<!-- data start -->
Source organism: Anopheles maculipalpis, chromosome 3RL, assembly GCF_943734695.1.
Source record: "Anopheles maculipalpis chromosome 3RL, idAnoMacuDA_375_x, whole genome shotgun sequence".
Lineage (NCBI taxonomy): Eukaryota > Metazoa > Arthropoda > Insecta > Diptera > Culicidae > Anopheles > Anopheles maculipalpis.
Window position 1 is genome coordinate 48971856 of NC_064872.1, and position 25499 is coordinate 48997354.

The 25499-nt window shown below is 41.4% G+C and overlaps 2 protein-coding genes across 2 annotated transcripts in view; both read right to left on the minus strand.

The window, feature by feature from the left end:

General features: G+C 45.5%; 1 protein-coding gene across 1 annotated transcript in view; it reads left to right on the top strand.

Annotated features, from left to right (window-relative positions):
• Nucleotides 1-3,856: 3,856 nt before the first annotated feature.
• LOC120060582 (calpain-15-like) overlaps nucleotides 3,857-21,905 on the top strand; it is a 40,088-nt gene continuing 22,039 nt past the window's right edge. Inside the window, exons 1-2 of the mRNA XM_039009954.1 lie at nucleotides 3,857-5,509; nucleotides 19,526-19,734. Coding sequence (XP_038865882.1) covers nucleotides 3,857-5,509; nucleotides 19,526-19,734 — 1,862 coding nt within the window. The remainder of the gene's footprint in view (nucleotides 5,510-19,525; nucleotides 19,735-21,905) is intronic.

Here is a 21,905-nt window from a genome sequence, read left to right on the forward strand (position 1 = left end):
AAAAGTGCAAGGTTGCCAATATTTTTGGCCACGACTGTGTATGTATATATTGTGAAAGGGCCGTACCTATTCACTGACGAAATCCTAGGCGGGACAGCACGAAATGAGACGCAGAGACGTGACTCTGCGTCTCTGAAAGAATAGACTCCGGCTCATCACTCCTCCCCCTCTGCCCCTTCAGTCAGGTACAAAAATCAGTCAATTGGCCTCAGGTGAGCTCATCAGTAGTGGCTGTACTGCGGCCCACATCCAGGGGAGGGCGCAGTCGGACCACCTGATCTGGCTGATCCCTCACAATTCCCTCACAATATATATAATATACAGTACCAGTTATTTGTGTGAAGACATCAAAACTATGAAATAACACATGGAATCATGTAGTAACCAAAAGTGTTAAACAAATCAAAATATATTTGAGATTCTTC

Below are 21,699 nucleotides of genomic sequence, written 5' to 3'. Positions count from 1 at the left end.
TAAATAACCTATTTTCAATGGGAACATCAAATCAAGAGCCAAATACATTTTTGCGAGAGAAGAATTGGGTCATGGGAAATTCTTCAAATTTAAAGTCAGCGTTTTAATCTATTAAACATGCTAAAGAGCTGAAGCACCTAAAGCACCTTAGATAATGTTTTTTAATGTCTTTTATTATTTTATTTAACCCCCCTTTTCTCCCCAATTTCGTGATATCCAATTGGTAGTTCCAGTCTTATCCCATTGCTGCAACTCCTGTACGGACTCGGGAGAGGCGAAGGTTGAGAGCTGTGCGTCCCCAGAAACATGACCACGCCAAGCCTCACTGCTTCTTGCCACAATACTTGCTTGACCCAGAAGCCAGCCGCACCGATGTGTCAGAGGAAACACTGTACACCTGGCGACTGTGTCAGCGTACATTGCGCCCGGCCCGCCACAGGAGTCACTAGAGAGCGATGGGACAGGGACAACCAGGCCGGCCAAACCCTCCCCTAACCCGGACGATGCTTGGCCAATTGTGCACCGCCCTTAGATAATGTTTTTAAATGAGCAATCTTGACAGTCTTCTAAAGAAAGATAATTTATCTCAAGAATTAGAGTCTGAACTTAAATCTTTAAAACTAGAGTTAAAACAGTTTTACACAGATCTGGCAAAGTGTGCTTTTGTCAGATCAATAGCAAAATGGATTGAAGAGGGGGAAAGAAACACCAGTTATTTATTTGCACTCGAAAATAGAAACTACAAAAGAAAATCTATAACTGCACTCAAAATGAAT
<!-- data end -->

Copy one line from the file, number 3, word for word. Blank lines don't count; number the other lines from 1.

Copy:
Lineage (NCBI taxonomy): Eukaryota > Metazoa > Arthropoda > Insecta > Diptera > Culicidae > Anopheles > Anopheles maculipalpis.